Choose to attend an 11 am session at the Beaverton City Library or a 2:30 pm session at the Oregon Zoo. Both sessions are on Saturday, Jan. 23.

Register online at: oregoncollegesavings.com/buzz/seminar.shtml

Middle-schooler Mark Sankov is an Oregon Promise

Mark Sankov, a student at Portland Public Schools Lane Middle School, is one of four students statewide selected by the Oregon School Boards Association to be featured in The Promise of Oregon campaign this week.

The Promise of Oregon campaign is a bid to garner public support of K-14 education. See more at: promiseoregon.org

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How to help kids ‘sow’ goals for the new year

(CNN) While many of us even those of us who despise making New Years resolutions will undoubtedly set a few personal goals for the new year, we dont often think about encouraging our children to do the same.

I know that in our household, Im already thinking about getting back to our no treats until the weekend mantra and starting to establish more time for writing after school, but those are my goals for my daughters, not their own.

Wouldnt it make more sense for them to think about what they would like to accomplish and come up with a way for it to happen?

Thats exactly the thinking behind Sow, a new savings platform for children that allows their family and friends to fund their goals, such as saving for college or a brand new bicycle, as opposed to giving them useless gifts.

The idea is the brainchild of Tanya Van Court, a longtime digital media executive and mother of two. When Van Courts daughter, Gabrielle, was about to turn 9, she told her mom what she wanted for her birthday: enough money to start an investment account (yes, an investment account, and she wasnt even 9 yet!) and buy a new bicycle.

I looked at this 8-year-old and thought, Oh my gosh, those are amazing goals for an 8-year-old to have. But Van Court, of Brooklyn, New York, thought her daughter probably wouldnt get enough money to pay for either of her dreams. She was right.

Instead, her presents included a Make Your Own Chewing Gum Kit, a butterfly garden (all the butterflies were dead once she opened the package) and yet another rainbow loom. It was then that Van Court said she realized that gift-giving for young people was really broken.

Were turning (children) into being mini-consumers who have far too much and as a result value far too little, she said in an interview. There are financial exchanges during kids birthdays, around religious holidays or at the start of the new year, and yet nothing meaningful comes out of them, she thought.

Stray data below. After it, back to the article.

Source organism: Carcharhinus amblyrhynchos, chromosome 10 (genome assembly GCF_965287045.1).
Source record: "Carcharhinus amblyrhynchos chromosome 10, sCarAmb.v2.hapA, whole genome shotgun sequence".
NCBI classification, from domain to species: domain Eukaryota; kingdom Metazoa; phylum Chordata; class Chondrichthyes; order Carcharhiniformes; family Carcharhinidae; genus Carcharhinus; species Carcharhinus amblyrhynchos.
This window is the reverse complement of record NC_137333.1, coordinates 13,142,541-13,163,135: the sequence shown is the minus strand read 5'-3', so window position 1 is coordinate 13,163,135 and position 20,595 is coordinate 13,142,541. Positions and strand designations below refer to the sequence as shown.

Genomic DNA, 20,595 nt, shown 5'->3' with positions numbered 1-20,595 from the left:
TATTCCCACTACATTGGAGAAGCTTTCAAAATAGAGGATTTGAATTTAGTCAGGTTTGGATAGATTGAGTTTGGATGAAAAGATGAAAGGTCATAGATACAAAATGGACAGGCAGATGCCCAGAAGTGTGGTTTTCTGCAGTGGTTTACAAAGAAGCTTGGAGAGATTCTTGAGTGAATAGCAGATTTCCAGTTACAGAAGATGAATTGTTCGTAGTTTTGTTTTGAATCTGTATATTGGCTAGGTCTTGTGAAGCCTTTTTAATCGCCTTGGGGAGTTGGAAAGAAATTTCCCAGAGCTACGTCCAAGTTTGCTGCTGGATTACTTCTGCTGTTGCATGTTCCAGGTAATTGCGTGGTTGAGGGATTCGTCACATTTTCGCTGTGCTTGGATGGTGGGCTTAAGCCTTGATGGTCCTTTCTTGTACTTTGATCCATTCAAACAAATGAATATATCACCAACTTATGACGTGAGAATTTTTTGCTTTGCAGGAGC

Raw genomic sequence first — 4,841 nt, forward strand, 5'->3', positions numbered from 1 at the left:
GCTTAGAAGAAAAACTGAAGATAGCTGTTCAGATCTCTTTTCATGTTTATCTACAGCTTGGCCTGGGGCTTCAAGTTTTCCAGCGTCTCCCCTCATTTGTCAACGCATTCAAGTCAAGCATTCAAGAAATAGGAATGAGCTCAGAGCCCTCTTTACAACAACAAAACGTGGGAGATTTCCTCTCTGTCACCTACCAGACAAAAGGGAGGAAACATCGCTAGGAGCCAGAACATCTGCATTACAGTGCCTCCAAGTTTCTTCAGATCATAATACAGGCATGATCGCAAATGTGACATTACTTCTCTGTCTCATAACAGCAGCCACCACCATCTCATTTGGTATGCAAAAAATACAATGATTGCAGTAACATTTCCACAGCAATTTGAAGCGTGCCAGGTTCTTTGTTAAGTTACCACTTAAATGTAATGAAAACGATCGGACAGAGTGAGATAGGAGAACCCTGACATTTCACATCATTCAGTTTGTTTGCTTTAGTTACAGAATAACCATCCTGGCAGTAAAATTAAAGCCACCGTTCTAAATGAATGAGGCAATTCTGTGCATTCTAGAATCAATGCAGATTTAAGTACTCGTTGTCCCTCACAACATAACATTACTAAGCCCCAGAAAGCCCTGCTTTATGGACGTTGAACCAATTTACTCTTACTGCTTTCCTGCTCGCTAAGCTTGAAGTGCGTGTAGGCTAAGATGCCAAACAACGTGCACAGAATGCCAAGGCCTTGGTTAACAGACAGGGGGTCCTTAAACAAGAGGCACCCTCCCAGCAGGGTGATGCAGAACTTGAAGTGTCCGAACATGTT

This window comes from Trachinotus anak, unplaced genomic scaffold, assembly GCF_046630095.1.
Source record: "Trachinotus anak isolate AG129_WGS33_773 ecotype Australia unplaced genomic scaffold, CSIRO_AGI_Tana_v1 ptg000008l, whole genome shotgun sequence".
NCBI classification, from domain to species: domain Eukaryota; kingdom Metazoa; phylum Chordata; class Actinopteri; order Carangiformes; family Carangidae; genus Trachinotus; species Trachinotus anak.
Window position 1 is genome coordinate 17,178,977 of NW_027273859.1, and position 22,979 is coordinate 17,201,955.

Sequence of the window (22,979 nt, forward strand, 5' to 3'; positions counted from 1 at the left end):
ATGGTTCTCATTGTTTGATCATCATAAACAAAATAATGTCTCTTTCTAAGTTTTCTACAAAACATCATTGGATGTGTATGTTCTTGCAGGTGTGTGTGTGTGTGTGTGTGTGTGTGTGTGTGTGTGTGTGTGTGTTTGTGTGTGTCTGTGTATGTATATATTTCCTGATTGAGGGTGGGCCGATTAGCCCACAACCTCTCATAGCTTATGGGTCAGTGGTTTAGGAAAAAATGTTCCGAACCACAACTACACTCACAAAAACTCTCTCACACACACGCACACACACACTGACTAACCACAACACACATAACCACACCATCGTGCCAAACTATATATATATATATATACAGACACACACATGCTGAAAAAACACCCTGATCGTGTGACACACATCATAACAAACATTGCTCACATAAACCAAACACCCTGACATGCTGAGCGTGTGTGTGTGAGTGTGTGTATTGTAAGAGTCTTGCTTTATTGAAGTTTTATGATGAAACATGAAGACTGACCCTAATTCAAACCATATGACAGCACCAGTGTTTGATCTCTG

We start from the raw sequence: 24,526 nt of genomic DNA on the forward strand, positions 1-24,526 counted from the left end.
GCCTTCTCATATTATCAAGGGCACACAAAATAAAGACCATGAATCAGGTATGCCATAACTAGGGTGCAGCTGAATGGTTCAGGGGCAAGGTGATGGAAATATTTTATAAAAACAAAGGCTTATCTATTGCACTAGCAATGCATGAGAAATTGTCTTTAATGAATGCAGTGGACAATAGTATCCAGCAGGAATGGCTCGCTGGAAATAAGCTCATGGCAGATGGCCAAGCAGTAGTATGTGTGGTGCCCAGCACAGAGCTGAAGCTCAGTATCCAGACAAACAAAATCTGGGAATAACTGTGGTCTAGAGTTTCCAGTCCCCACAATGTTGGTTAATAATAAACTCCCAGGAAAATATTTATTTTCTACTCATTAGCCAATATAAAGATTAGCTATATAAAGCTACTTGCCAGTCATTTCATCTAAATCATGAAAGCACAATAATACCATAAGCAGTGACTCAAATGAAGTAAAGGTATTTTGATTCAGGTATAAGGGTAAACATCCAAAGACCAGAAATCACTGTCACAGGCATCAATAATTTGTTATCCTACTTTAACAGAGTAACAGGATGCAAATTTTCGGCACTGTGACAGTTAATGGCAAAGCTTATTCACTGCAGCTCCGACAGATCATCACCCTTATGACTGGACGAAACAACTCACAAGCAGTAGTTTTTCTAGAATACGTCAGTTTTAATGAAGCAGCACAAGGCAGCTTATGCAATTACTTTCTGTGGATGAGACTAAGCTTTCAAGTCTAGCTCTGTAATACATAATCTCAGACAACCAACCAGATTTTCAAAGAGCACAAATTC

Thats when I said, Wow, this is something that our country really needs, the world really needs. We need to help young people think about how to save money towards goals that are meaningful instead of spending all their money on goods that are meaningless and truly meaningless to them.

With Sow, which launched this month, students can create a profile for themselves or parents can create one for their children, like this one for Van Courts son, Hendrix, who is 6. The children then decide what they want to sow what their goals are for saving, what they hope to share with the less fortunate and what they want to buy. They then can invite their family and friends to see what they are saving for and ultimately get gifts for their birthday, the holidays or the new year that are much more meaningful than a gift that just might end up sitting in their room unopened.

If you know better, you do better

Sows mission is not just about putting an end to useless gift-giving and gift-receiving, but also aims to build financial literacy skills that are sorely lacking among children and even adults, said Van Court.

Consider some of the statistics that Van Court shared during a recent Ted-like talk for The Platform, a diverse group of tech entrepreneurs, professionals, venture capitalists and investors. Only 25% of people under 30 years old own stocks or a fund that invests in stocks, says a survey by Bankrate Money Pulse, which means that 75% of people under 30 are either not saving at all, saving in a savings account or tucking the money under a mattress or in their backpacks, she said.

Now think about saving $100,000 in a savings account for 30 years versus investing in stocks. Three decades later, using average rates of return for savings accounts and the stock market, you would have about $105,000 if you invested in a savings account and $761,000 if you invested in stocks, said Van Court.